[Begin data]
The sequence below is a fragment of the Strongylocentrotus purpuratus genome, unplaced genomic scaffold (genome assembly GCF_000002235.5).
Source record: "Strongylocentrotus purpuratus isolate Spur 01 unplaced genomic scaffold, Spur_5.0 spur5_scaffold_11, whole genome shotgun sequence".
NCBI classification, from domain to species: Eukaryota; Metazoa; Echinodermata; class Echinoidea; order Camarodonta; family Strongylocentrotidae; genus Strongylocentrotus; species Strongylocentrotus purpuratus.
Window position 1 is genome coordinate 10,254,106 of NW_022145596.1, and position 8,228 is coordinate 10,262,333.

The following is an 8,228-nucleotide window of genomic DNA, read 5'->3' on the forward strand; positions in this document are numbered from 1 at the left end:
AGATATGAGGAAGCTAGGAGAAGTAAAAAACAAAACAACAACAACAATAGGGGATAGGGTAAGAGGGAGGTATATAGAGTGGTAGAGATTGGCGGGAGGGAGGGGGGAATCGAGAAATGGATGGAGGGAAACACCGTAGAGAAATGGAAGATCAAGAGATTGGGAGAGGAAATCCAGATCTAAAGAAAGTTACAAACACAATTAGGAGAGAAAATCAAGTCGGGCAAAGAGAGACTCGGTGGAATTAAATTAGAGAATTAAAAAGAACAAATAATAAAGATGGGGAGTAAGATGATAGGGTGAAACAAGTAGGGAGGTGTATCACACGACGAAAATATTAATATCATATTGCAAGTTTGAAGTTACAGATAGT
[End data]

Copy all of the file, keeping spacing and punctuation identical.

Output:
The sequence below is a fragment of the Strongylocentrotus purpuratus genome, unplaced genomic scaffold (genome assembly GCF_000002235.5).
Source record: "Strongylocentrotus purpuratus isolate Spur 01 unplaced genomic scaffold, Spur_5.0 spur5_scaffold_11, whole genome shotgun sequence".
NCBI classification, from domain to species: Eukaryota; Metazoa; Echinodermata; class Echinoidea; order Camarodonta; family Strongylocentrotidae; genus Strongylocentrotus; species Strongylocentrotus purpuratus.
Window position 1 is genome coordinate 10,254,106 of NW_022145596.1, and position 8,228 is coordinate 10,262,333.

The following is an 8,228-nucleotide window of genomic DNA, read 5'->3' on the forward strand; positions in this document are numbered from 1 at the left end:
AGATATGAGGAAGCTAGGAGAAGTAAAAAACAAAACAACAACAACAATAGGGGATAGGGTAAGAGGGAGGTATATAGAGTGGTAGAGATTGGCGGGAGGGAGGGGGGAATCGAGAAATGGATGGAGGGAAACACCGTAGAGAAATGGAAGATCAAGAGATTGGGAGAGGAAATCCAGATCTAAAGAAAGTTACAAACACAATTAGGAGAGAAAATCAAGTCGGGCAAAGAGAGACTCGGTGGAATTAAATTAGAGAATTAAAAAGAACAAATAATAAAGATGGGGAGTAAGATGATAGGGTGAAACAAGTAGGGAGGTGTATCACACGACGAAAATATTAATATCATATTGCAAGTTTGAAGTTACAGATAGT